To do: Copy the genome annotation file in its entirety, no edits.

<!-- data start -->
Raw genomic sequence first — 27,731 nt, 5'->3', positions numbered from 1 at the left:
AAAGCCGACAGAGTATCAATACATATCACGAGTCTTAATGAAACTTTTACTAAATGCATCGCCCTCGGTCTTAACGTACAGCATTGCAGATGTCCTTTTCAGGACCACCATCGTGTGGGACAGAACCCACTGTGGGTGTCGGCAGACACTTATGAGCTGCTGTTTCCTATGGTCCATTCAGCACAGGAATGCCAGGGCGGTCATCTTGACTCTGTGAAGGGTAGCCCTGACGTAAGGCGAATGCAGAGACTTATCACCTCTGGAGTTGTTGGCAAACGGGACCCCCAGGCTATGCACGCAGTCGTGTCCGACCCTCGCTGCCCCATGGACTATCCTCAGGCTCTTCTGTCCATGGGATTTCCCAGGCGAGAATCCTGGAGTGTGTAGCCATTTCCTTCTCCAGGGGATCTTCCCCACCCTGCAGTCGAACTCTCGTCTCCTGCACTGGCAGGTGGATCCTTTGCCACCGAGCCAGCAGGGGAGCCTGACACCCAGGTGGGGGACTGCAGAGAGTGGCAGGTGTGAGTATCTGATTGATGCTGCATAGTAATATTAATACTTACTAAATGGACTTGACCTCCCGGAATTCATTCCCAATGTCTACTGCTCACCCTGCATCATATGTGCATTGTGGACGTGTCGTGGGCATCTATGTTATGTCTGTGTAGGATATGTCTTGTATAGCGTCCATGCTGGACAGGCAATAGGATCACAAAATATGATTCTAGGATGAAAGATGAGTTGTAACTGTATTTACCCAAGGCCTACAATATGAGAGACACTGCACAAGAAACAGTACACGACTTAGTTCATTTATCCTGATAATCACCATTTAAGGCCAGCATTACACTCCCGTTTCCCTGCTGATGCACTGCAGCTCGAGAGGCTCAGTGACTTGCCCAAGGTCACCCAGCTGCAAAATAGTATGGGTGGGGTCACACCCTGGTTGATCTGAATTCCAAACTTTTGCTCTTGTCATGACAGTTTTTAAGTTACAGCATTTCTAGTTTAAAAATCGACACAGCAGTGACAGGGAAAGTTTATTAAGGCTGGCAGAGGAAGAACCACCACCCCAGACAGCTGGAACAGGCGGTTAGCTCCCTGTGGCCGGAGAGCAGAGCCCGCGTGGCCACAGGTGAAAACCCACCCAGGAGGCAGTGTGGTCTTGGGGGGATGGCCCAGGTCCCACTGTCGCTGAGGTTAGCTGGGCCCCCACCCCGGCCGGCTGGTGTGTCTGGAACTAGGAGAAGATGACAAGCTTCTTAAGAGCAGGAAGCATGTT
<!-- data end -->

Raw genomic sequence first — 27,731 nt, 5'->3', positions numbered from 1 at the left:
AAAGCCGACAGAGTATCAATACATATCACGAGTCTTAATGAAACTTTTACTAAATGCATCGCCCTCGGTCTTAACGTACAGCATTGCAGATGTCCTTTTCAGGACCACCATCGTGTGGGACAGAACCCACTGTGGGTGTCGGCAGACACTTATGAGCTGCTGTTTCCTATGGTCCATTCAGCACAGGAATGCCAGGGCGGTCATCTTGACTCTGTGAAGGGTAGCCCTGACGTAAGGCGAATGCAGAGACTTATCACCTCTGGAGTTGTTGGCAAACGGGACCCCCAGGCTATGCACGCAGTCGTGTCCGACCCTCGCTGCCCCATGGACTATCCTCAGGCTCTTCTGTCCATGGGATTTCCCAGGCGAGAATCCTGGAGTGTGTAGCCATTTCCTTCTCCAGGGGATCTTCCCCACCCTGCAGTCGAACTCTCGTCTCCTGCACTGGCAGGTGGATCCTTTGCCACCGAGCCAGCAGGGGAGCCTGACACCCAGGTGGGGGACTGCAGAGAGTGGCAGGTGTGAGTATCTGATTGATGCTGCATAGTAATATTAATACTTACTAAATGGACTTGACCTCCCGGAATTCATTCCCAATGTCTACTGCTCACCCTGCATCATATGTGCATTGTGGACGTGTCGTGGGCATCTATGTTATGTCTGTGTAGGATATGTCTTGTATAGCGTCCATGCTGGACAGGCAATAGGATCACAAAATATGATTCTAGGATGAAAGATGAGTTGTAACTGTATTTACCCAAGGCCTACAATATGAGAGACACTGCACAAGAAACAGTACACGACTTAGTTCATTTATCCTGATAATCACCATTTAAGGCCAGCATTACACTCCCGTTTCCCTGCTGATGCACTGCAGCTCGAGAGGCTCAGTGACTTGCCCAAGGTCACCCAGCTGCAAAATAGTATGGGTGGGGTCACACCCTGGTTGATCTGAATTCCAAACTTTTGCTCTTGTCATGACAGTTTTTAAGTTACAGCATTTCTAGTTTAAAAATCGACACAGCAGTGACAGGGAAAGTTTATTAAGGCTGGCAGAGGAAGAACCACCACCCCAGACAGCTGGAACAGGCGGTTAGCTCCCTGTGGCCGGAGAGCAGAGCCCGCGTGGCCACAGGTGAAAACCCACCCAGGAGGCAGTGTGGTCTTGGGGGGATGGCCCAGGTCCCACTGTCGCTGAGGTTAGCTGGGCCCCCACCCCGGCCGGCTGGTGTGTCTGGAACTAGGAGAAGATGACAAGCTTCTTAAGAGCAGGAAGCATGTT